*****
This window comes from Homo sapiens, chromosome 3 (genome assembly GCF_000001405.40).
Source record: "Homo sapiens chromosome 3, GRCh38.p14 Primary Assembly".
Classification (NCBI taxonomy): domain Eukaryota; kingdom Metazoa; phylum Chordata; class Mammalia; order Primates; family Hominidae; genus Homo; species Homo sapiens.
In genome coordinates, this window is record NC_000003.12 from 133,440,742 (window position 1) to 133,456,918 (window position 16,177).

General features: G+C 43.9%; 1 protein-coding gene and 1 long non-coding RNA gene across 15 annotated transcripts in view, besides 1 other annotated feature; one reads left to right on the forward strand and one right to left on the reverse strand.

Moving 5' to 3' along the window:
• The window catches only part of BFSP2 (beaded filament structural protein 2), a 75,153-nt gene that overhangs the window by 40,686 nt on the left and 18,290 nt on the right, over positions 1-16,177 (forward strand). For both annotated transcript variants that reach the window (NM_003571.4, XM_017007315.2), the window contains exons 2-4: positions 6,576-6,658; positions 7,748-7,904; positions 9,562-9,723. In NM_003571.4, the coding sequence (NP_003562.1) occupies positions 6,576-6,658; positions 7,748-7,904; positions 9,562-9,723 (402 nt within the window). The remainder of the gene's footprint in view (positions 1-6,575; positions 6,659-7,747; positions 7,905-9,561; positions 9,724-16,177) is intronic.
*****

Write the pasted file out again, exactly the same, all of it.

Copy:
This window comes from Homo sapiens, chromosome 3 (genome assembly GCF_000001405.40).
Source record: "Homo sapiens chromosome 3, GRCh38.p14 Primary Assembly".
Classification (NCBI taxonomy): domain Eukaryota; kingdom Metazoa; phylum Chordata; class Mammalia; order Primates; family Hominidae; genus Homo; species Homo sapiens.
In genome coordinates, this window is record NC_000003.12 from 133,440,742 (window position 1) to 133,456,918 (window position 16,177).

General features: G+C 43.9%; 1 protein-coding gene and 1 long non-coding RNA gene across 15 annotated transcripts in view, besides 1 other annotated feature; one reads left to right on the forward strand and one right to left on the reverse strand.

Moving 5' to 3' along the window:
• The window catches only part of BFSP2 (beaded filament structural protein 2), a 75,153-nt gene that overhangs the window by 40,686 nt on the left and 18,290 nt on the right, over positions 1-16,177 (forward strand). For both annotated transcript variants that reach the window (NM_003571.4, XM_017007315.2), the window contains exons 2-4: positions 6,576-6,658; positions 7,748-7,904; positions 9,562-9,723. In NM_003571.4, the coding sequence (NP_003562.1) occupies positions 6,576-6,658; positions 7,748-7,904; positions 9,562-9,723 (402 nt within the window). The remainder of the gene's footprint in view (positions 1-6,575; positions 6,659-7,747; positions 7,905-9,561; positions 9,724-16,177) is intronic.